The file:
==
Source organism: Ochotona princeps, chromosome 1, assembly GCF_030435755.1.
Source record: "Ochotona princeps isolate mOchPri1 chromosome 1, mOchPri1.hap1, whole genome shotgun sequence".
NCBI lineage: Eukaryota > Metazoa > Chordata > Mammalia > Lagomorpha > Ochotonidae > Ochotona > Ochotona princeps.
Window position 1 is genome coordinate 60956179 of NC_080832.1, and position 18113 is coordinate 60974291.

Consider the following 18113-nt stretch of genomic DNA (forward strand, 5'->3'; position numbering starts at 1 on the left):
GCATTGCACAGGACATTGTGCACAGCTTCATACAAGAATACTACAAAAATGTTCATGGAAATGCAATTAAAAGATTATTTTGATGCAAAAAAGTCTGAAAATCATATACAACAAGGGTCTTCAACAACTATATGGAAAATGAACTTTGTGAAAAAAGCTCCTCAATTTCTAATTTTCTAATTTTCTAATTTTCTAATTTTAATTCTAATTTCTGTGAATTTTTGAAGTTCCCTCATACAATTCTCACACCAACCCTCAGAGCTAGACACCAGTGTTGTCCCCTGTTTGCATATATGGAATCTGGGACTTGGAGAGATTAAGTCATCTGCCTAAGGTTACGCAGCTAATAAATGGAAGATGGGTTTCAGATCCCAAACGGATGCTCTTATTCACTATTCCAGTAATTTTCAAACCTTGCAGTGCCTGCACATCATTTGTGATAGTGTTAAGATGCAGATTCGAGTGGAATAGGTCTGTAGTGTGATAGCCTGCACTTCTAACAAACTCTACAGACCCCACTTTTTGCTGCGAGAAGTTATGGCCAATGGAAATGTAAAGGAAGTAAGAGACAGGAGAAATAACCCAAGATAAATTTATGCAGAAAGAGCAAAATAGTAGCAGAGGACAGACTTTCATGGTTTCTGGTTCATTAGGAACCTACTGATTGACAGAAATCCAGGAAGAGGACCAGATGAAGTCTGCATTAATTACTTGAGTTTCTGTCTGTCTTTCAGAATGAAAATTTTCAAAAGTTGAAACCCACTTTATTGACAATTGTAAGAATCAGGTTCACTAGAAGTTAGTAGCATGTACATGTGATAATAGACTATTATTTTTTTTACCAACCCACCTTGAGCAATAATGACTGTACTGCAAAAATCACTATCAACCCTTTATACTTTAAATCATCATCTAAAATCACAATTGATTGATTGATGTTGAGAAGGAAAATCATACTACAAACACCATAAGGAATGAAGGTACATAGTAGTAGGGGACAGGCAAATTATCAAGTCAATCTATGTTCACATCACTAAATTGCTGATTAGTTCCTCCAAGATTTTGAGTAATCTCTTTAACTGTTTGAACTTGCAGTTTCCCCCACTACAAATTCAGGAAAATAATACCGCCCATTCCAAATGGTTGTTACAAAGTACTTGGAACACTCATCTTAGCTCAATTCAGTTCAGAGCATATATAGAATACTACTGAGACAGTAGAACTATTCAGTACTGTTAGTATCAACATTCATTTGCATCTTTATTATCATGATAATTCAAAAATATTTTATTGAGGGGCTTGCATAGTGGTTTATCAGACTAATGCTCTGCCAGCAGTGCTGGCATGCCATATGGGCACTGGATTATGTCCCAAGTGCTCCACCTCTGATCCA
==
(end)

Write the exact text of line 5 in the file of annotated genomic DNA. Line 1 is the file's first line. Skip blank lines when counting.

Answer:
Consider the following 18113-nt stretch of genomic DNA (forward strand, 5'->3'; position numbering starts at 1 on the left):